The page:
A recent study showed that genetically modified salmon can produce hybrids with brown trout, a closely related species. The study also showed that the GM hybrids were even more dominant in the natural ecosystem than their GM parents.
In mid-July, several representatives and senators wrote letters to the FDA asking the agency not to approve genetically modified salmon. The letters cite economic and environmental concerns as reasons for their opposition.
Genetically modified organism (GMO) proponents constantly proclaim that GMOs will help feed the hungry and solve world hunger. This is one supposed benefit of genetically modified (GM) salmon as well. [ … ]
Four thousand Scottish salmon escaped from Loch Duart Salmon Farm in Scotland. If ordinary salmon can escape a farm, why can’t GM salmon? Silly question. Of course GM salmon will be able to escape into the wild.
Today marked a small victory for opponents to genetically engineered food. The FDA announced is needs more time to decide if it’s going to approve AquaBounty’s GM salmon, but that doesn’t mean the fight is over for opponents of the GM fish.
Worried that genetically modified salmon won’t make it to market and onto your plate? Worry no more. Aqua Bounty, creators of the AquAdvantage salmon, have found a plentiful source of cash.
When the FDA held hearings on AquaBounty’s AquAdvantage GMO salmon earlier this year, they neglected to include a statement by other federal agencies indicating that raising the GMO salmon in open-ocean pens would violate the U.S. Endangered Species Act.
Check your kitchen! Multiple food recalls attempt to keep mad cow disease and salmonella off your plate (and out of your smoothies). Industry behemoths sue Vermont over their groundbreaking GMO labeling law, as the USSC comes down on the side of accountability in cola labeling. Meanwhile Harvard researchers link red meat consumption to breast cancer (anyone see a trend, here?) as vegan wins multiply like happy prolific little spring bunnies. Read on, food news junkies — feed your brain, with all the best stories from around the Food-O-Sphere!
This week’s food news will make you cringe and rejoice. New obesity research offers both hope and Western chagrin. Animal ag’s dark footprint puts salmonella on the spice rack, as well as on sandwiches. According to the CDC, we’ve got a bit of a mad cow problem around here — though obviously it’s actually a human problem; more specifically, it’s a wildly dysfunctional food-system problem that we could fix if we chose to do so. Don’t miss the yum or ignore the yuck: read on, for the week’s top news in food!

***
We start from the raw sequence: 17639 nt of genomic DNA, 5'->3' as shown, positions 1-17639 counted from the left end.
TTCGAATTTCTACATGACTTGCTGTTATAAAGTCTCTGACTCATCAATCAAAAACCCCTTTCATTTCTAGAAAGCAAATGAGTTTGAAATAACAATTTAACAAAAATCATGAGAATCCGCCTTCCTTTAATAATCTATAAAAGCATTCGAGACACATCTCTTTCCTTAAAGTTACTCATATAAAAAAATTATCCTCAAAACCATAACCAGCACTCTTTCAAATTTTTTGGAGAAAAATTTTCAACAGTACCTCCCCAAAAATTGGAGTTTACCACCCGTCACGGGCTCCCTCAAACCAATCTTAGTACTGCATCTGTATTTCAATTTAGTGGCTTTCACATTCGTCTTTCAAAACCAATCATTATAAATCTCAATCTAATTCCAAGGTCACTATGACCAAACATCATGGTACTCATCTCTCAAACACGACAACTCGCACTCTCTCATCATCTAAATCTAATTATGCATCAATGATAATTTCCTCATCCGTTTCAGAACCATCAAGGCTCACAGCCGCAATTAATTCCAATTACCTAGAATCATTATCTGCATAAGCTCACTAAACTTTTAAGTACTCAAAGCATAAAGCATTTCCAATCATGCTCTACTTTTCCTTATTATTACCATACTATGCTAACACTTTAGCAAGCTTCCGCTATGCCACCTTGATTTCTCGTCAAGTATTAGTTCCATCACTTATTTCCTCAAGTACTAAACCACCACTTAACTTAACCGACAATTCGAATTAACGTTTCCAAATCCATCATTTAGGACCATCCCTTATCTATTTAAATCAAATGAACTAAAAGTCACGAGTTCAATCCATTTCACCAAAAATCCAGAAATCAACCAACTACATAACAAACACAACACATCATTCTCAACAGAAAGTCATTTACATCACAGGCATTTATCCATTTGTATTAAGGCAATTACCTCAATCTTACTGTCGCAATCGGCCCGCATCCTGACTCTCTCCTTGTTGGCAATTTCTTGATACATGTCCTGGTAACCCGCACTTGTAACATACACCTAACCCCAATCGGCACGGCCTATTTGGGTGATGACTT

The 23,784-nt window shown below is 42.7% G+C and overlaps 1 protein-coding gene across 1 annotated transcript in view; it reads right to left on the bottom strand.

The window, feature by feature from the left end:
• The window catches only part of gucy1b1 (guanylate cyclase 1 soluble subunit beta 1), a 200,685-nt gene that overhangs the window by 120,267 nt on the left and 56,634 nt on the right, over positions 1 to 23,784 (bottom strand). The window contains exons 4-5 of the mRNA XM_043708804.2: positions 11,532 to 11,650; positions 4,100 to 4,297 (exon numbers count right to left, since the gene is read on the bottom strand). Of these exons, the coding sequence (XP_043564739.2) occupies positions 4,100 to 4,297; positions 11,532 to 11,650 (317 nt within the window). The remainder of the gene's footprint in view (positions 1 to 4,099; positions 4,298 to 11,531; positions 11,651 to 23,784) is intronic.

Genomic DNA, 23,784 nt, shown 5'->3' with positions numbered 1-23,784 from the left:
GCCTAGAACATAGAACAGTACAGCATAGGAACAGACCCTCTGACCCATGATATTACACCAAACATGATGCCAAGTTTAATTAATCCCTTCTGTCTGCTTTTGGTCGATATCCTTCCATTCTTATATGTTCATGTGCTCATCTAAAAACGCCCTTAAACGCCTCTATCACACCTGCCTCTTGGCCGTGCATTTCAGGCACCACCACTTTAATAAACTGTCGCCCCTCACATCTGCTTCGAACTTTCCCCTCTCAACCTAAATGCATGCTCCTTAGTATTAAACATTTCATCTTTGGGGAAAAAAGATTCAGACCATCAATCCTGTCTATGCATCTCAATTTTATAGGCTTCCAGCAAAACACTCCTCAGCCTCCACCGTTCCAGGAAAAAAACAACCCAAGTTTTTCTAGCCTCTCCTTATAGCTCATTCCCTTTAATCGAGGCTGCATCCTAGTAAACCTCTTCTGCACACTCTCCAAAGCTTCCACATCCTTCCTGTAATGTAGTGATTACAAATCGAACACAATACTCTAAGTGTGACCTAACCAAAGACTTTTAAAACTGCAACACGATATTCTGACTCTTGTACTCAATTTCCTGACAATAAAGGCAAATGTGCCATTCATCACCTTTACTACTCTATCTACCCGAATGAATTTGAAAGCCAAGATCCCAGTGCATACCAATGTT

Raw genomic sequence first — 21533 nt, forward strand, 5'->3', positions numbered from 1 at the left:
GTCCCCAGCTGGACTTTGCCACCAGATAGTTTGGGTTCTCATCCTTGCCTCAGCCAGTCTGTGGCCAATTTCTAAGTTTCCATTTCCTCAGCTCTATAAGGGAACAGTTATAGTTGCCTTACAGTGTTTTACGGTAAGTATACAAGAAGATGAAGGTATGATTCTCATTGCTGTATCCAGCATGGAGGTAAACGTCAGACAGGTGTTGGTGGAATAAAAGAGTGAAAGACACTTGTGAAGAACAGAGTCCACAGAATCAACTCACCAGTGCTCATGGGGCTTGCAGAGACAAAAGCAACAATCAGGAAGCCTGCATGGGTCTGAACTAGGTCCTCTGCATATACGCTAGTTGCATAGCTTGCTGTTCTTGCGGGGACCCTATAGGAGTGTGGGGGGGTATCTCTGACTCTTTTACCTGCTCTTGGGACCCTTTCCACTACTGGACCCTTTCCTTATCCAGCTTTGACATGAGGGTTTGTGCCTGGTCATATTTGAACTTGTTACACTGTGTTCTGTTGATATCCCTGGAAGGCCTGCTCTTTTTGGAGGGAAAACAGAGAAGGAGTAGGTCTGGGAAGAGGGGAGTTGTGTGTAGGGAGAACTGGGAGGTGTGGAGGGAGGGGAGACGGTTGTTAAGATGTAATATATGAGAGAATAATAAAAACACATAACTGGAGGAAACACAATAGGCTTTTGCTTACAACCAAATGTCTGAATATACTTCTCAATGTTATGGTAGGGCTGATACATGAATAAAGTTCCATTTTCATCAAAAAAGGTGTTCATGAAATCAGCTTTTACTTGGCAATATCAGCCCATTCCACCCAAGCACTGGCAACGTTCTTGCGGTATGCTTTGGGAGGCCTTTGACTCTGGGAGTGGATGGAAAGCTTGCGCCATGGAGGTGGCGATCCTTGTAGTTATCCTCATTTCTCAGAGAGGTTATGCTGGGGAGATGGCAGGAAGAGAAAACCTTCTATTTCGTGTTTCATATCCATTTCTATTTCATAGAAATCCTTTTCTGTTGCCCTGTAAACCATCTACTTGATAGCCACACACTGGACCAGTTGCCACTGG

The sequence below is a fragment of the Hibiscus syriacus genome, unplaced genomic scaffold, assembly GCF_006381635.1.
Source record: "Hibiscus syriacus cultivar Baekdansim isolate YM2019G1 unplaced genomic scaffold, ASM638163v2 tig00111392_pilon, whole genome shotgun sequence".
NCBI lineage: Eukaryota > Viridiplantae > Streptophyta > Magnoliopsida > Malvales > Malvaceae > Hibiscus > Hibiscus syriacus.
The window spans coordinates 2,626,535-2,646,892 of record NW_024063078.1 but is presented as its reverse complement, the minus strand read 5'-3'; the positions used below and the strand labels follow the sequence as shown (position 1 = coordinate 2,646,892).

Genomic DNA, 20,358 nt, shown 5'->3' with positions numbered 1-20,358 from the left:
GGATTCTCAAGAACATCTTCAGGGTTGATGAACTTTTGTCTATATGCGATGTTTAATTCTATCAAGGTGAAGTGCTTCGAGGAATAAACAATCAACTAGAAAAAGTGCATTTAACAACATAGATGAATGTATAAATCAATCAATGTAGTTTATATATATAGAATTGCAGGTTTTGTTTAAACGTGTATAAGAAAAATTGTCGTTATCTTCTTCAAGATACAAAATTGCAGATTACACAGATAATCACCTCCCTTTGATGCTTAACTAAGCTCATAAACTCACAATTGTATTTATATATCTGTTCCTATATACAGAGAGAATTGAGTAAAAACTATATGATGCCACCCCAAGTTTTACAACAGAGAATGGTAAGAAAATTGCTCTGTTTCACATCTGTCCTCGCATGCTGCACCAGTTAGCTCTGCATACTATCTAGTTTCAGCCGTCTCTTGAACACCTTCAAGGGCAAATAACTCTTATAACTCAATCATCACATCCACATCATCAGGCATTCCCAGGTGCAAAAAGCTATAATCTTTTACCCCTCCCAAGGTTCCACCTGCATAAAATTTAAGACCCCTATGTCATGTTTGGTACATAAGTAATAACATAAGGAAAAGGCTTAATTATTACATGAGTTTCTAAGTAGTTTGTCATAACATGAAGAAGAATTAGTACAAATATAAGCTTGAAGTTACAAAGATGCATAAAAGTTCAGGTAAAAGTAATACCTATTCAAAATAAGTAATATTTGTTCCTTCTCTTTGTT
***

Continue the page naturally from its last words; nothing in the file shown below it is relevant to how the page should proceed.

What’s new in food news? Great things and foolish things! Veganism boosts sexytime, organics go mainstream, and states take action against agricultural abuse of antibiotics. Meanwhile the GMO labeling battle rages, the biotech industry throws well-funded hissyfits, and U.S. trade suffers because we can’t get our GMO problem under control. Read on, for the week’s best and worst news in food!
Should you be allowed to know how much mercury you’re eating? Or whether your food contains GMOs? Our legal and legislative bodies struggle to answer these food-industry-vexing questions. Meanwhile the USDA bats its eyelashes at Big Ag, and proposes new ways to make poultry packers happy via less regulation, increased food safety risks, and more hazardous conditions for workers. Speaking of foolishness — this time with a dash of hilarious irony — Jon Stewart invites Paul Ryan to eat his own ill-considered words, with which Ryan disdained free lunch programs for poor children. Find the week’s best and worst food news here!
Is your ‘Chef’s Special’ dinner protected by copyright law? Do you know what potentially problematic chemistry your yoga mat and your bread (plus about 500 other grocery items in your pantry) might have in common? Consumers increasingly turn away from genetically modified food: does the food industry give a flip? Does the FDA? For all this food news and more — including a long list of factory-farm foolishness to boggle the noodles of non-sociopathic food fans — read on!
GMO technology is used in many foods present in our supermarket. This technology is brand-new, and already affecting the food chain. Is it safe to eat, or does it have certain drawbacks?